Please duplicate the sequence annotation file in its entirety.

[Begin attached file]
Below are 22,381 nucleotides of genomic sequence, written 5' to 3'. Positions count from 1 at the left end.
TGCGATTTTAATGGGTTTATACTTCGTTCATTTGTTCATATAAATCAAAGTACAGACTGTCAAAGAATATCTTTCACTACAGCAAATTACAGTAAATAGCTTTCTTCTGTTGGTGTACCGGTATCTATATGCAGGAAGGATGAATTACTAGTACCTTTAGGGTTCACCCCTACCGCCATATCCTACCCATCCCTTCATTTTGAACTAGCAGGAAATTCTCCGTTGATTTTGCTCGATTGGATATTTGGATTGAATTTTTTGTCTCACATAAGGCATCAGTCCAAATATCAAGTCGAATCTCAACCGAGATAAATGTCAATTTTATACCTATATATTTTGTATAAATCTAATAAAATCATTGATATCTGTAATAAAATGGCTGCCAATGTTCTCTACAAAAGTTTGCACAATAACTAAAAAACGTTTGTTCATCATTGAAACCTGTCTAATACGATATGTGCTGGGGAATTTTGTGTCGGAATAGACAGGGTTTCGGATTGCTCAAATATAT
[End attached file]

Below are 22,381 nucleotides of genomic sequence, written 5' to 3'. Positions count from 1 at the left end.
TGCGATTTTAATGGGTTTATACTTCGTTCATTTGTTCATATAAATCAAAGTACAGACTGTCAAAGAATATCTTTCACTACAGCAAATTACAGTAAATAGCTTTCTTCTGTTGGTGTACCGGTATCTATATGCAGGAAGGATGAATTACTAGTACCTTTAGGGTTCACCCCTACCGCCATATCCTACCCATCCCTTCATTTTGAACTAGCAGGAAATTCTCCGTTGATTTTGCTCGATTGGATATTTGGATTGAATTTTTTGTCTCACATAAGGCATCAGTCCAAATATCAAGTCGAATCTCAACCGAGATAAATGTCAATTTTATACCTATATATTTTGTATAAATCTAATAAAATCATTGATATCTGTAATAAAATGGCTGCCAATGTTCTCTACAAAAGTTTGCACAATAACTAAAAAACGTTTGTTCATCATTGAAACCTGTCTAATACGATATGTGCTGGGGAATTTTGTGTCGGAATAGACAGGGTTTCGGATTGCTCAAATATAT